Who is Connie Chung?

Connie was born Constance Yu-Hwa Chung on 20 August 1946, in Washington, D.C., USA. She’s an American journalist who gained prominence as a news anchor and reporter, and has had a distinguished career spanning several decades, working for major news networks such as CBS, NBC, and ABC. Connie is the first Asian-American and one of the first women to anchor a major network newscast in the US.

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Early Life and Education

Connie is the youngest of ten children in a family of first-generation Chinese immigrants. Before coming to America, Connie’s father, William Ling Chung, worked as an intelligence officer for the Chinese Nationalist Government. The family fled to the US after WWII, which took the lives of five of Connie’s siblings.

Growing up in a Chinese family during the 1950s meant that Connie was expected to become a wife and a mother, and adhere to traditional values. However, as she had no living brothers, she took it on herself to carry on the Chung name, and build a career for herself.

Connie graduated from the University of Maryland, College Park, in 1969, with a degree in journalism. She was one of the few Asian Americans in her class, a reality that would reflect her professional life, as she often found herself as one of the few women, and particularly Asian women, in her field.

Career as a Journalist

During a summer college internship, Connie observed reporters and developed an interest in journalism. This led her to change her major to journalism that fall, and she was particularly drawn to the expanding realm of TV journalism, which greatly influenced her future career.

After graduating college, Connie became a correspondent for the CBS Evening News, and covered the Watergate scandal which led to the resignation of Richard Nixon from the Presidency of USA. In the following years, she moved to KNXT, CBS’ sister network based in Los Angeles, California, where she received praise for her work at KNXT, helping the network establish itself as more respectable and politically neutral.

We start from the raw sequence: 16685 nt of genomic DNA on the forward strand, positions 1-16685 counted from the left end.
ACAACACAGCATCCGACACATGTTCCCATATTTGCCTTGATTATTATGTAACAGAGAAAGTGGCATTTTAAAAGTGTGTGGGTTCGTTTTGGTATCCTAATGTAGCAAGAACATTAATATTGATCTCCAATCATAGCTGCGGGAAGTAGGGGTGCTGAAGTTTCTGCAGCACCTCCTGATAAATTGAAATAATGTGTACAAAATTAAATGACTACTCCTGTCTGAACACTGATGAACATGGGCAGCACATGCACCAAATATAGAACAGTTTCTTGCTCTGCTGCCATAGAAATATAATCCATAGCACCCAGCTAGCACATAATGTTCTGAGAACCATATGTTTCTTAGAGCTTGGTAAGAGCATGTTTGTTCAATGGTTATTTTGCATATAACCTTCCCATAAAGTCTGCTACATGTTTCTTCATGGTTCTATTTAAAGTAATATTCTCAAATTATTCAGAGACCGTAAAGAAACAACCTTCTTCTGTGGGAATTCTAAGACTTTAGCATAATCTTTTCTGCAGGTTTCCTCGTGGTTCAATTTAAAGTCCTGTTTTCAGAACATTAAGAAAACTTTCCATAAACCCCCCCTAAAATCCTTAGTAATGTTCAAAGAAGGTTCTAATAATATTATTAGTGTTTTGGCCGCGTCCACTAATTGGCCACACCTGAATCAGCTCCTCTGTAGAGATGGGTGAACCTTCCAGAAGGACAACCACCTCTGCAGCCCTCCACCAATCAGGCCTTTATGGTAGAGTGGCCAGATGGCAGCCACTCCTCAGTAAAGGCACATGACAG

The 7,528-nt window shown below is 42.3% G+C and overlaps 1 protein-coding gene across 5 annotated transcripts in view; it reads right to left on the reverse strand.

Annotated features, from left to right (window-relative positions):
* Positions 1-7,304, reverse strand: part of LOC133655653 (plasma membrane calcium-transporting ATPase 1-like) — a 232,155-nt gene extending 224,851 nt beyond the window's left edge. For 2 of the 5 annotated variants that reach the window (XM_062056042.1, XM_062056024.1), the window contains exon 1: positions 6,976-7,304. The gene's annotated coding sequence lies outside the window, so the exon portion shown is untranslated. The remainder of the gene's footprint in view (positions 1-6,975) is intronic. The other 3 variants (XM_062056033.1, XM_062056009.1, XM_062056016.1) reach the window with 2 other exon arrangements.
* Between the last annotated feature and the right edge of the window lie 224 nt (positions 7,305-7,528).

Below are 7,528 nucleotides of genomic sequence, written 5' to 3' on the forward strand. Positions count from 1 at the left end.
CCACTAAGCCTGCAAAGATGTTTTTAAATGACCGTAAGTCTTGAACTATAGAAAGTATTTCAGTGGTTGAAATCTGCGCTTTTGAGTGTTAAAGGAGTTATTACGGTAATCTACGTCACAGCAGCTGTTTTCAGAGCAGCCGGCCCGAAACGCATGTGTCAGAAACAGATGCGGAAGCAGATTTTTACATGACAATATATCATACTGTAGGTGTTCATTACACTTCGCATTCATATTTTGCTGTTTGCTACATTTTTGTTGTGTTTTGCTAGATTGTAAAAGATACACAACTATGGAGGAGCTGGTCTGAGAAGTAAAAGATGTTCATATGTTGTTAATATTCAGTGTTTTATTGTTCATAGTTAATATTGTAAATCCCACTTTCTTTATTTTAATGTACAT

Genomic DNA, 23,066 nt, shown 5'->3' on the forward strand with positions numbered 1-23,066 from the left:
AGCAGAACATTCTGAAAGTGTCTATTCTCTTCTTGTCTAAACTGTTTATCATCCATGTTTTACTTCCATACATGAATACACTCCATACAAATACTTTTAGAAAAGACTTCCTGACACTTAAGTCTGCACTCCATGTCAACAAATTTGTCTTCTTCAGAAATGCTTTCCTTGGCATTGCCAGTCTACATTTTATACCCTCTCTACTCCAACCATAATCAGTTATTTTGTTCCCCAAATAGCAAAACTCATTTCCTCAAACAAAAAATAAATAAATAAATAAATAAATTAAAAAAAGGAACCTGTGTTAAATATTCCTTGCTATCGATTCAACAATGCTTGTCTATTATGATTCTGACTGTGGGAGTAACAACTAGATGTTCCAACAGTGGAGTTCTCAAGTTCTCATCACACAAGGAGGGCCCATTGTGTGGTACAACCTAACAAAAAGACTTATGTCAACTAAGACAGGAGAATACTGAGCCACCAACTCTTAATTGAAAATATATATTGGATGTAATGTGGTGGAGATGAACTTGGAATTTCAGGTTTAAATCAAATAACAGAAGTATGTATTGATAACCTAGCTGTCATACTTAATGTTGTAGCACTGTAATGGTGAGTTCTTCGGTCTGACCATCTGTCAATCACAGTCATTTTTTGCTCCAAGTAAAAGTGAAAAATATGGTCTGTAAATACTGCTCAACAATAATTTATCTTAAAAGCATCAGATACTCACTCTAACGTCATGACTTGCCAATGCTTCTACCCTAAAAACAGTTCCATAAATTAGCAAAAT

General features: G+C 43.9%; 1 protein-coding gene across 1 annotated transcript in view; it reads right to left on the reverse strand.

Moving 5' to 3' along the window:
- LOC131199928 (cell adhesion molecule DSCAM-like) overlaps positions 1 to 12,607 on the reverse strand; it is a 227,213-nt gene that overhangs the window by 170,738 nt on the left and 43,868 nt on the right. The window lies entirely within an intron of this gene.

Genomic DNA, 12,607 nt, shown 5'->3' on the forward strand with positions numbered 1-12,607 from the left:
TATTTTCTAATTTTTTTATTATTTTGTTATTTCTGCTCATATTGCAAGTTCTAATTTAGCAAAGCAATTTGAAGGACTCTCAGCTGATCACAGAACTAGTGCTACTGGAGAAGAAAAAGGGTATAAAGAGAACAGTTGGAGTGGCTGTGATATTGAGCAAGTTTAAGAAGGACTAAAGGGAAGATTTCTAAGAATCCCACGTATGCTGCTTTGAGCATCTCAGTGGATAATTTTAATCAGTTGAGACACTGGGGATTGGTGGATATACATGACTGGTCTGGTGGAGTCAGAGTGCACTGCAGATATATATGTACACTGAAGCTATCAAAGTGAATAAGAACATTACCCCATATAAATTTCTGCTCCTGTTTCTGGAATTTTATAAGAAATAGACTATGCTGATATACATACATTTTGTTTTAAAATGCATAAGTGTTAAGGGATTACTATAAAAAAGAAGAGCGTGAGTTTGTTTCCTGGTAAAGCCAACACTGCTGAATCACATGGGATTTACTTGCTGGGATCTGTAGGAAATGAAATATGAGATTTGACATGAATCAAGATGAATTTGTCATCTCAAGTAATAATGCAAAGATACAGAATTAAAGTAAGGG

In 1983, Connie joined NBC as the anchor of their morning news program, “NBC News at Sunrise”, and also became a rotating anchor of “NBC Nightly News”. Six years later, Connie rejoined CBS, this time as the host of her own show “Saturday Night with Connie Chung”, while also anchoring the “CBS Sunday Evening News”.

In 1993, Connie made history when she became the first woman to co-anchor “CBS Evening News”, as well as the second woman to anchor one of America’s major network newscasts. Her groundbreaking role at CBS, coupled with her innate ability to report with compassion and precision, made her a household name.

During her time at ABC, she was a reporter and cohost of “20/20”, alongside Charles Gibson. She notably conducted an interview with the former politician Gary Condit, following the murder of his Washington D.C. intern, Chandra Levy.

In 2002 and 2003, Connie briefly hosted a news magazine show on CNN entitled “Connie Chung Tonight”, part of CNN’s prime time line-up and aimed at providing in-depth interviews and analysis of current news events and topical issues. It followed a traditional talk show format, featuring one-on-one interviews with newsmakers, politicians, celebrities,and experts from various fields. Although Connie’s arrival at CNN was hyped by the network, her show was poorly received by critics, had relatively low ratings, and was ultimately put on hold at the start of the 2003 Iraq War and didn’t make a comeback once CNN returned to regular programming.

In January 2006, Connie joined her husband, Maury Povich, as a co-host of “Weekends with Maury and Connie” on MSNBC, which would end in July of the same year, marking the end of Connie’s long and largely successful career. During the last episode Connie, sang a parody of Bob Hope’s song “Thanks for the Memory”, dressed in a white night gown and while dancing on top of a piano. The video of her unusual performance went viral on YouTube, drawing a lot of confused reactions. Connie later clarified that the act was a joke – a ‘giant self-parody’.


Throughout her career, Connie faced various controversies that stemmed both from her professional work and her status as a female journalist in a predominantly male industry.

One of the most significant interviews Connie did for CBS was with Kathleen Gingrich, the mother of 50th speaker of the US House of Representatives, Newt Gingrich. The segment caused major controversy due to Connie’s question about what her Newt thought of the US First Lady at the time, Hillary Clinton. After Kathleen suggested that it wouldn’t be appropriate for air, Connie told her to just whisper it to her, ‘just between you and me’. Kathleen’s response ‘he thinks she’s a bi**h’, however, made it to air and sparked discussion of ethics in journalism.

Connie’s interview with Magic Johnson in 1991 also sparked controversy. Johnson, a beloved basketball star, had recently announced that he was HIV-positive. This interview was seen by many as groundbreaking for helping destigmatize HIV, however, some saw it as intrusive and overly personal, and there was criticism regarding how Connie handled this sensitive topic.